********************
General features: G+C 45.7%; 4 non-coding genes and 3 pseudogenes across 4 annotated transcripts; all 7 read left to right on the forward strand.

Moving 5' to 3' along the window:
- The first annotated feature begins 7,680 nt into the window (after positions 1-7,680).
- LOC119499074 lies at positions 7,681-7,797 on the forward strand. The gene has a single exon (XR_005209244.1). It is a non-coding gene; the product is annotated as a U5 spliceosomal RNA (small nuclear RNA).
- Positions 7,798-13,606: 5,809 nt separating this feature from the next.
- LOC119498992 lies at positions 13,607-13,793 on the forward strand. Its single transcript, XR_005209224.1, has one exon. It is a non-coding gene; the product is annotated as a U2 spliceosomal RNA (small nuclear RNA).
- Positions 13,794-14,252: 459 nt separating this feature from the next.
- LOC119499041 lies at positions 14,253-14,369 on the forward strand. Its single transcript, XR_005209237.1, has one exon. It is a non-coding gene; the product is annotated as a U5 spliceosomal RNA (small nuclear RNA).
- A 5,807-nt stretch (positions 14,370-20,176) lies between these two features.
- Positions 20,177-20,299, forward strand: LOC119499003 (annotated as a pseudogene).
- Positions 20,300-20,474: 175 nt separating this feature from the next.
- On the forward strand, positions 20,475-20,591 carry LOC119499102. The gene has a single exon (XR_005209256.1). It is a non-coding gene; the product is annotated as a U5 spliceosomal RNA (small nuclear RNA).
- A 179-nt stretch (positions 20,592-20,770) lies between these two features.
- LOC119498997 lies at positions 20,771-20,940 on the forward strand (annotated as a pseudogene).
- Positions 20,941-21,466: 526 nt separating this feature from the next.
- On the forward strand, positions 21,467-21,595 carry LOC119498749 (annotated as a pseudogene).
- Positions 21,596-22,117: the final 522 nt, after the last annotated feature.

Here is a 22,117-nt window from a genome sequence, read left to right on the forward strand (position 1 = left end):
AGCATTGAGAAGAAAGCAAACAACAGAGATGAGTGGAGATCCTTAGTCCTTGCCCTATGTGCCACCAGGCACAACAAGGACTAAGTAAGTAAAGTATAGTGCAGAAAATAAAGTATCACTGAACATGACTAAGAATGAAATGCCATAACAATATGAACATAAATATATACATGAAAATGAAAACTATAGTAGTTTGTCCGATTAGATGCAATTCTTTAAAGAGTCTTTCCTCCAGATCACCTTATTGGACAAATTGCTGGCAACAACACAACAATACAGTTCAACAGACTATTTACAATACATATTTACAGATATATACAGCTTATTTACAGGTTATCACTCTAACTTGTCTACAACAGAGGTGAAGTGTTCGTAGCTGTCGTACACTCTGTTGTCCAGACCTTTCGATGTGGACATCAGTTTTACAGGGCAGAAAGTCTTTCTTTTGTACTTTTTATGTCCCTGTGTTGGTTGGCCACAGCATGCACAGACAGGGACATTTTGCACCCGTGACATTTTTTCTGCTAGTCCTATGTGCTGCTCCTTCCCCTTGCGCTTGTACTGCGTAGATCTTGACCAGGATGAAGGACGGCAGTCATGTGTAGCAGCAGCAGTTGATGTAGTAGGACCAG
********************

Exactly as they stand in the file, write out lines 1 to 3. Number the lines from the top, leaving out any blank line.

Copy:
General features: G+C 45.7%; 4 non-coding genes and 3 pseudogenes across 4 annotated transcripts; all 7 read left to right on the forward strand.

Moving 5' to 3' along the window:
- The first annotated feature begins 7,680 nt into the window (after positions 1-7,680).